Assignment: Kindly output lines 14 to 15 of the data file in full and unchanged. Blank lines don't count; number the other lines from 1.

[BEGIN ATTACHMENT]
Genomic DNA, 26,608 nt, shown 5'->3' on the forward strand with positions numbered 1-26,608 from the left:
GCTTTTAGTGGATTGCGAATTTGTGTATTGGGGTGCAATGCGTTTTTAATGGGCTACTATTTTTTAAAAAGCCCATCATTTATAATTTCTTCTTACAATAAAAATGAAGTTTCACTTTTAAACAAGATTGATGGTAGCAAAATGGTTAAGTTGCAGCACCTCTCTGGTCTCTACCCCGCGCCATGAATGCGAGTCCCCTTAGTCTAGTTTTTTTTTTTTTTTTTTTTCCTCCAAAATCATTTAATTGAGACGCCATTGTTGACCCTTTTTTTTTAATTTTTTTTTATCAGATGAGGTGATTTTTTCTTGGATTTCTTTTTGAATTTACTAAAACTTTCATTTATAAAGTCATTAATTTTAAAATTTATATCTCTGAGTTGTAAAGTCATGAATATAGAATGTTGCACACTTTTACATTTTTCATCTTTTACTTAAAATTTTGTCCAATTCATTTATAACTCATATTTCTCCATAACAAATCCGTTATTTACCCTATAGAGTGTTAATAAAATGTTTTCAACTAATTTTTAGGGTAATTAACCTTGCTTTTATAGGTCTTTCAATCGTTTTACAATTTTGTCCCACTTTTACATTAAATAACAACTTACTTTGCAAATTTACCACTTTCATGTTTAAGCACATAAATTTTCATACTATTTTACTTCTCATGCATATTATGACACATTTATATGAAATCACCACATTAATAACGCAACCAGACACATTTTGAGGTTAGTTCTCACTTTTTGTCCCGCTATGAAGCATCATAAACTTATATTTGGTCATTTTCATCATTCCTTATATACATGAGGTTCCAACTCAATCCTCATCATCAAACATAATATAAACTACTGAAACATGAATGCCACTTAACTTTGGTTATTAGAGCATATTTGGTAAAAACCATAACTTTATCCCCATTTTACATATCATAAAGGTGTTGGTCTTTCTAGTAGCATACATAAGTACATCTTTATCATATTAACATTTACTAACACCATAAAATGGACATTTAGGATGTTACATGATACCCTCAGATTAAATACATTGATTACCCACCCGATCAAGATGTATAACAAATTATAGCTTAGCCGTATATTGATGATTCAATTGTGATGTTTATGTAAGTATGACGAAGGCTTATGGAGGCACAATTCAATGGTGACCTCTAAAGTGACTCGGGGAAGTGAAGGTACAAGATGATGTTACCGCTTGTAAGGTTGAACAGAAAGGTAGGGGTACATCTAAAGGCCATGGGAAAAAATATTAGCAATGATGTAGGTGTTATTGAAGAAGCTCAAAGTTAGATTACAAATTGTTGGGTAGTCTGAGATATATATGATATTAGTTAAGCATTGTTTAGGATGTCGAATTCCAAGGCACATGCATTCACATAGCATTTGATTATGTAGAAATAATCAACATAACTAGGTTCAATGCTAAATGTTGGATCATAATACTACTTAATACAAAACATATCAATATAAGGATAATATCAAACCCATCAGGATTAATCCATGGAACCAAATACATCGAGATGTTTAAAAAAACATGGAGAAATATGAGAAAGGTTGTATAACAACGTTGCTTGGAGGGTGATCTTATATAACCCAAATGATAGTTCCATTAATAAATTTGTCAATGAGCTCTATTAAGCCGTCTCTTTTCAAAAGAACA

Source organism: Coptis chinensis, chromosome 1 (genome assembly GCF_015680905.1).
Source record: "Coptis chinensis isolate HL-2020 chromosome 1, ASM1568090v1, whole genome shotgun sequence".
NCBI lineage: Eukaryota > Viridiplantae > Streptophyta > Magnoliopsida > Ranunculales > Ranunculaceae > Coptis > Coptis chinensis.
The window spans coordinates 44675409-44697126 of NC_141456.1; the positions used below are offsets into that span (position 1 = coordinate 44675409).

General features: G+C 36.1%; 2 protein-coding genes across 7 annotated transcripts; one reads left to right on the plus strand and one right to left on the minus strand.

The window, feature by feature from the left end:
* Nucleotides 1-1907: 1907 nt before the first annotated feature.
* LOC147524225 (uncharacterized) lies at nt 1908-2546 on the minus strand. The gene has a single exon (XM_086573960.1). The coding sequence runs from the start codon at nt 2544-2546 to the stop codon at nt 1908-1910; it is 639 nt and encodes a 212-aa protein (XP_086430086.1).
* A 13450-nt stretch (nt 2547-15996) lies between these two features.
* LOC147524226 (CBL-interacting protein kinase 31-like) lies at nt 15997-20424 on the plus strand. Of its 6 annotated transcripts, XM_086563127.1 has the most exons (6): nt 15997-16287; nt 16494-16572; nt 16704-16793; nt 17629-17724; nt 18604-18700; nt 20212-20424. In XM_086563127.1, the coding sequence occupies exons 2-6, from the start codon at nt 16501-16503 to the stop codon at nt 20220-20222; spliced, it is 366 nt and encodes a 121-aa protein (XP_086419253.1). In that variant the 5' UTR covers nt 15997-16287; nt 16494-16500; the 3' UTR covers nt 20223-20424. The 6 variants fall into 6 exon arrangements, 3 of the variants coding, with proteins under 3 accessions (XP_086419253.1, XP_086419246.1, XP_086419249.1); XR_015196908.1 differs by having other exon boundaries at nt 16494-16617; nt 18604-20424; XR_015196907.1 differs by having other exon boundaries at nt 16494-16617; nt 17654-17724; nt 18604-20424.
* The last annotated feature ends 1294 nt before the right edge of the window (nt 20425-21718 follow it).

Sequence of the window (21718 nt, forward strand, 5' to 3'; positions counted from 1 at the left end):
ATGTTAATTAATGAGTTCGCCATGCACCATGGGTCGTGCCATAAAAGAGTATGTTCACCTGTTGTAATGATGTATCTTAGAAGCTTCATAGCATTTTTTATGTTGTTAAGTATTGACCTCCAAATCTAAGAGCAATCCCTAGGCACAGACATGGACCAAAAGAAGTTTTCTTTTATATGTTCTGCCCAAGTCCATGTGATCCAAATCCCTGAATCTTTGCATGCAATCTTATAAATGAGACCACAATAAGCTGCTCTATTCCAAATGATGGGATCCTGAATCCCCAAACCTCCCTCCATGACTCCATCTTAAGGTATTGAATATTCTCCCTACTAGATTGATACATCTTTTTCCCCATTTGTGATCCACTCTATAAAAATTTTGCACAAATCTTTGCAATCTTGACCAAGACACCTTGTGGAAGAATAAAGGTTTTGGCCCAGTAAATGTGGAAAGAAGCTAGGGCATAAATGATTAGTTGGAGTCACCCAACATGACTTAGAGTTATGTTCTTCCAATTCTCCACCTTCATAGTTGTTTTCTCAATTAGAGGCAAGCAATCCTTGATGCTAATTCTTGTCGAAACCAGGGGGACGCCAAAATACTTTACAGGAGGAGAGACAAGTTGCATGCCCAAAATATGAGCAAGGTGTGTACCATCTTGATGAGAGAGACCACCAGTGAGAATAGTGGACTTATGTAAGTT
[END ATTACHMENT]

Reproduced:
Sequence of the window (21718 nt, forward strand, 5' to 3'; positions counted from 1 at the left end):
ATGTTAATTAATGAGTTCGCCATGCACCATGGGTCGTGCCATAAAAGAGTATGTTCACCTGTTGTAATGATGTATCTTAGAAGCTTCATAGCATTTTTTATGTTGTTAAGTATTGACCTCCAAATCTAAGAGCAATCCCTAGGCACAGACATGGACCAAAAGAAGTTTTCTTTTATATGTTCTGCCCAAGTCCATGTGATCCAAATCCCTGAATCTTTGCATGCAATCTTATAAATGAGACCACAATAAGCTGCTCTATTCCAAATGATGGGATCCTGAATCCCCAAACCTCCCTCCATGACTCCATCTTAAGGTATTGAATATTCTCCCTACTAGATTGATACATCTTTTTCCCCATTTGTGATCCACTCTATAAAAATTTTGCACAAATCTTTGCAATCTTGACCAAGACACCTTGTGGAAGAATAAAGGTTTTGGCCCAGTAAATGTGGAAAGAAGCTAGGGCATAAATGATTAGTTGGAGTCACCCAACATGACTTAGAGTTATGTTCTTCCAATTCTCCACCTTCATAGTTGTTTTCTCAATTAGAGGCAAGCAATCCTTGATGCTAATTCTTGTCGAAACCAGGGGGACGCCAAAATACTTTACAGGAGGAGAGACAAGTTGCATGCCCAAAATATGAGCAAGGTGTGTACCATCTTGATGAGAGAGACCACCAGTGAGAATAGTGGACTTATGTAAGTT